Review of the economic governance framework (CWP 2023)

In “An Economy that Works for People”

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In February 2020, the European Commission launched a review of the economic governance framework, and updated it in October 2021 after the significant upheaval of the COVID pandemic. During this time, from March 2020, the European Commission and the Council activated the general escape clause, allowing Member States to undertake budgetary measures in exceptional circumstances. The clause has been extended to 2023 in light of the conflict in Ukraine and is set to be de-activated as of 2024.

On 26 April 2023, the European Commission put forward three legislative packages to reorganise the EU’s economic governance framework. Besides regulations to replace and amend the current preventive arm as well as to amend the corrective arm of the Stability and Growth Pact (SGP) respectively, the Commission proposes also to amend a directive to strengthening the role of independent fiscal institutions (IFIs). 

The kernel of the proposed framework broadly follows the orientations outlined six months earlier. Debt sustainability would be ensured through stricter fiscal surveillance by the Commission, based on a country-specific fiscal adjustment path anchored to a debt sustainability analysis (DSA) framework. The Commission would negotiate bilaterally with Member States a medium-term fiscal-structural plan with a minimum four-year horizon; an incentive to include investment and reform commitments is given through a possible extension of the fiscal adjustment path to seven years. According to the Commission, the individual design of fiscal structural plans will provide better ownership of the plan by Member States. Additionally, a higher degree of political buy-in is envisaged through an expansion of the role of independent fiscal institutions (IFIs).. Importantly, both reference values – of a 3 % deficit ratio (government deficit to gross domestic product, GDP) and a 60 % debt ratio (government debt to GDP) – would remain unchanged.

In addition to the orientations, the proposal introduces three additional safeguards that are not present in the orientations: two numerical requirements over the agreed plan's horizon and a minimum fiscal adjustment of 0.5 % of GDP per annum if a country is expected to be above the 3 % deficit ratio threshold in an excessive deficit procedure (EDP).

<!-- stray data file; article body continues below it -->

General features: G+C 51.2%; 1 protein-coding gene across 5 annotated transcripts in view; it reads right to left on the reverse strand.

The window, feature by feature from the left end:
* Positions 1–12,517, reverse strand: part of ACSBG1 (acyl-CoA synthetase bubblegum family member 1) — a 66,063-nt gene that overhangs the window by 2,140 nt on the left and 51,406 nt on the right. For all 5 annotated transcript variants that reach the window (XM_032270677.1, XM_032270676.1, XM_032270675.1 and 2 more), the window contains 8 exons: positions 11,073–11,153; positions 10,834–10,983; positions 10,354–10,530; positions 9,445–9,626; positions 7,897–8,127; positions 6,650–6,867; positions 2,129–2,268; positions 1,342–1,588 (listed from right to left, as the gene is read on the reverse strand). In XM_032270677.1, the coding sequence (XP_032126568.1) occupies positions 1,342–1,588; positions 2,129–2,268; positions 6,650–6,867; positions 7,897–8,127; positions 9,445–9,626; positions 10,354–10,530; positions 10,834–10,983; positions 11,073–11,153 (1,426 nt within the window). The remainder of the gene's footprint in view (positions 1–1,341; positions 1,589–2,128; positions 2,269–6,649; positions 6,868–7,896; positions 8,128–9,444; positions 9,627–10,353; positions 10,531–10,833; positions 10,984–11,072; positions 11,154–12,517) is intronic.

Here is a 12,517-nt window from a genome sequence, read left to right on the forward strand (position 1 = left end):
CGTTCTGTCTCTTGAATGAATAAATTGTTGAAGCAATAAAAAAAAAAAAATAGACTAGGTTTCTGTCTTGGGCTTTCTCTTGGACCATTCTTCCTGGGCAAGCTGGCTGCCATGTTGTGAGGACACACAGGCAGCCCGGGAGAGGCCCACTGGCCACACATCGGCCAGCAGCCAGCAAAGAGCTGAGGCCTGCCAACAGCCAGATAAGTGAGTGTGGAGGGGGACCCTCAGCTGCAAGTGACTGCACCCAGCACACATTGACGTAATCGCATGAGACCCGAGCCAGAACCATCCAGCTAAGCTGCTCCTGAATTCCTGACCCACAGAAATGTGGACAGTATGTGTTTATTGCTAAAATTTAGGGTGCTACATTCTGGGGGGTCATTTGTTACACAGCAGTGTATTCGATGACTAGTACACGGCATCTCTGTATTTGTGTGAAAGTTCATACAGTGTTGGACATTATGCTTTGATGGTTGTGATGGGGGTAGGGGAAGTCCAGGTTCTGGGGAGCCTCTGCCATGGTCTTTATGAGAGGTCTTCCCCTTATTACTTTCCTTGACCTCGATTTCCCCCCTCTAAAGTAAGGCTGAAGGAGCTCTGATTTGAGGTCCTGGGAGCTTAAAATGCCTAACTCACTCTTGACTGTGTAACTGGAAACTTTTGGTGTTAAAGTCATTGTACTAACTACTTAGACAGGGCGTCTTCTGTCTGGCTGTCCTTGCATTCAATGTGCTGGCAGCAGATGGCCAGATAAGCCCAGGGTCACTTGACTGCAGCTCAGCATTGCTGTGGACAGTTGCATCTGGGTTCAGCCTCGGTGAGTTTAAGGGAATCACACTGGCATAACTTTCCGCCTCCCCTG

The proposal will be discussed by the co-legislators - the Parliament and the Council - with the aim to reach an agreement before the general escape clause of the current rules is deactivated at the end of 2023. To allow for an effective bridge to the potential new fiscal rules some elements of the Commission’s proposals could be incorporated already in the fiscal surveillance cycle that has started in spring 2023.

In the European Parliament, the package of three proposals was referred to the Economic and Monetary Affairs (ECON) Committee of the European Parliament. Esther De Lange (EPP, Netherlands) and Margarida Marques (S&D, Portugal) were appointed as co-rapporteurs and delivered a draft report on 12 October on the proposal replacing the current 'preventive arm' of the SGP by means of the ordinary legislative procedure. 

Both, the Council and the European Parliament have adopted their mandates on the preventive arm of the Stability and Growth Pact, thus interinstitutional negotiations can start. Such negotiations might revolve around three main topics: Safeguards, the role of independent fiscal institutions and transitory provisions.

Safeguards: The debt safeguard is mostly aligned between Council and the Parliament. Member States with a high debt level (above 90 % of GDP) have to decrease their debt-to-GDP ratio by 1 percentage point, while Member States with medium debt levels (between 60-90 % of GDP) need to reduce the debt ratio by 0.5 percentage points. However, while the Parliament would see such adjustment over a projection period, meaning the adjustment period plus 10 years, the Council defines the adjustment period as length of the structural fiscal plan, covering 4 to 7 years. An additional between the two positions, the Council would have the debt reduction assessed only after a Member State has reduced its deficit below the 3 % threshold.

This stands in contrast to a new 'deficit resilience safeguard' the Council agreed upon thus diverging from the Parliament's report, which would require Member States to continue reducing their 3 % deficit by half, through a safety margin of 1.5 % of GDP. If a Member State's fiscal plan and as a consequence the fiscal trajectory is 4 years, the annual adjustment to the structural primary balance would be 0.4 % of GDP. For Member States with an extended plan, the deficit adjustment would be 0.25 % of GDP.

Independent Fiscal Institutions (IFIs): national independent fiscal institutions formed a crucial element in the Commission proposal to monitor compliance and thus increase national ownership of fiscal plans. However, despite featuring significantly throughout the Parliament's report, IFIs' role would be cut significantly according to the Council mandate.

Transitory provisions: The Council mandate adds temporary provisions, for instance to take into account RRF loans and co-financed EU funds in the coming years applying to safeguards in the preventive arm. In the corrective arm, where the Parliament is only consulted, once a country is in an excessive deficit procedure, required to adjust its annual (primary) structural deficit by 0.5 % of GDP, interest payments are excluded from such adjustment until 2027. Beyond 2027, the corrective net expenditure path would need to be adjusted by 0.5 % of GDP including interest expenditures. 


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Author: Martin Höflmayr,

As of 20/01/2024.